The Bangladesh Student Association at Baruch College held its third annual mock wedding in the Multipurpose Room on Nov. 14, but this year BSA decided to have two brides as the ceremonial couple for the event, instead of the typical bride and groom.
The mock wedding is a way to celebrate the culture and traditions of Bangladesh. Having two brides was also the club’s way of showing progression toward equality. BSA President Syeda Rahman said the club thought of the two-bride idea last semester because they wanted to emphasize that as a new generation, they are more modern than the current government in Bangladesh, and as a club at Baruch, they welcome everyone.
“We just thought it would be a great way to be more inclusive,” Rahman said. “The club itself is very inclusive. We’re not a religious club, we don’t think any one way. We want everyone to feel accepted.”
As students entered the Multipurpose Room, they were greeted with loud music blaring from where the DJ stood at the front, playing party songs from Bollywood.
The Multipurpose Room was transformed with golden decorations giving off a regal look. The dinner tables had tall, golden centerpieces and the stage had a sparkly gold curtain draped behind it. The wide table and couch placed in the center of the stage for the two brides looked sophisticated with its dark gold color and engravings.
BSA went even further with the decorations by printing out large paper money with Rahman’s face and getting a Snapchat filter for the location so guests could share the event with their friends.
A variety of traditional Bengali food was served including pilau, which is rice; naan, a type of flatbread; chicken lollipop and beef curry.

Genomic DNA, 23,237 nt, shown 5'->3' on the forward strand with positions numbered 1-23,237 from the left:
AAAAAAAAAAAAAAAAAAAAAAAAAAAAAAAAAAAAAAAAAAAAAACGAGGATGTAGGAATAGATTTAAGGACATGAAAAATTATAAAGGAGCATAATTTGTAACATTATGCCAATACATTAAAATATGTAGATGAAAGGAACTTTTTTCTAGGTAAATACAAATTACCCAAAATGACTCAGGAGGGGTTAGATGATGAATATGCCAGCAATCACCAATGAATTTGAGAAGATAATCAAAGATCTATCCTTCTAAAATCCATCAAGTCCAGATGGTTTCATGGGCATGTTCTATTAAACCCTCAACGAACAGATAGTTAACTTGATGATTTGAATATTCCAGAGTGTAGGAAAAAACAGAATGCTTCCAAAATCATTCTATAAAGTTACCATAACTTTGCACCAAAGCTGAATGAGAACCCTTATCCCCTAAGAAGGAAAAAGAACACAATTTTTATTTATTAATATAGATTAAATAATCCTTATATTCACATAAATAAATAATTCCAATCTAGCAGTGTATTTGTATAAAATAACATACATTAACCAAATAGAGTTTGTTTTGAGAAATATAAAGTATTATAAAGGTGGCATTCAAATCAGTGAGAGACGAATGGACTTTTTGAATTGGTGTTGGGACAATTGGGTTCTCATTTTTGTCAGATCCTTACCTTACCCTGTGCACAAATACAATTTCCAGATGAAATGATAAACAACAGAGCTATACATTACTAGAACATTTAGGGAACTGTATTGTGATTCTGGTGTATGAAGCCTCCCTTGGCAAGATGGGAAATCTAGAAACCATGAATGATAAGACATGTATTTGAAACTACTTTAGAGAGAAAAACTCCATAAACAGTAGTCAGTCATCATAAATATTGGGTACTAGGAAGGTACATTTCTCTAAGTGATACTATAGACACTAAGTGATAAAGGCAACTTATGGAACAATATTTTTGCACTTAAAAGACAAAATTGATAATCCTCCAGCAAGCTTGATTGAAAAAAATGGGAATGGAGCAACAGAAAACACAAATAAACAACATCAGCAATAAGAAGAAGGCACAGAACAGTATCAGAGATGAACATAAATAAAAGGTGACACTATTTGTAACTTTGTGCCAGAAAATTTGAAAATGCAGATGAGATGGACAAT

All of the members of BSA dressed up in traditional Bengali clothing. The women wore vibrant and colorful dresses called sarees and the men wore matching kurtas, which are long-sleeve shirts that come down to the knee.
Numerous performances took place during the event. The ceremony started with small solo and duo performances. Several members sang songs from Bollywood and performed dances to the music.
The hit performance of the night came from Siam Ahmed, who played guitar and sang the romantic song “Tu Jaane Na” by Atif Aslam, which translates to “you don’t know.” The audience sang along with Ahmed as they did with most of the popular songs. Ahmed then played “Beautiful Soul” by Jesse McCartney.
After a game of musical chairs and a break for dinner, another round of performances occurred, which is normal at most Southeast Asian weddings. This part of the night was filled with energy. The audience no longer sat quietly in their chairs watching and clapping after each performance — now, the entire audience stood up with the last row standing up on their chairs as they clapped and cheered along with the music.
In contrast to the dances at the start of the wedding, the performances at the end featured at least four people and with more dancers coming on after each performance. Finally, all the woman members of BSA performed a number and their colorful sarees filled the space and moved with them as they danced. The men joined them as they performed the final dance of the night.
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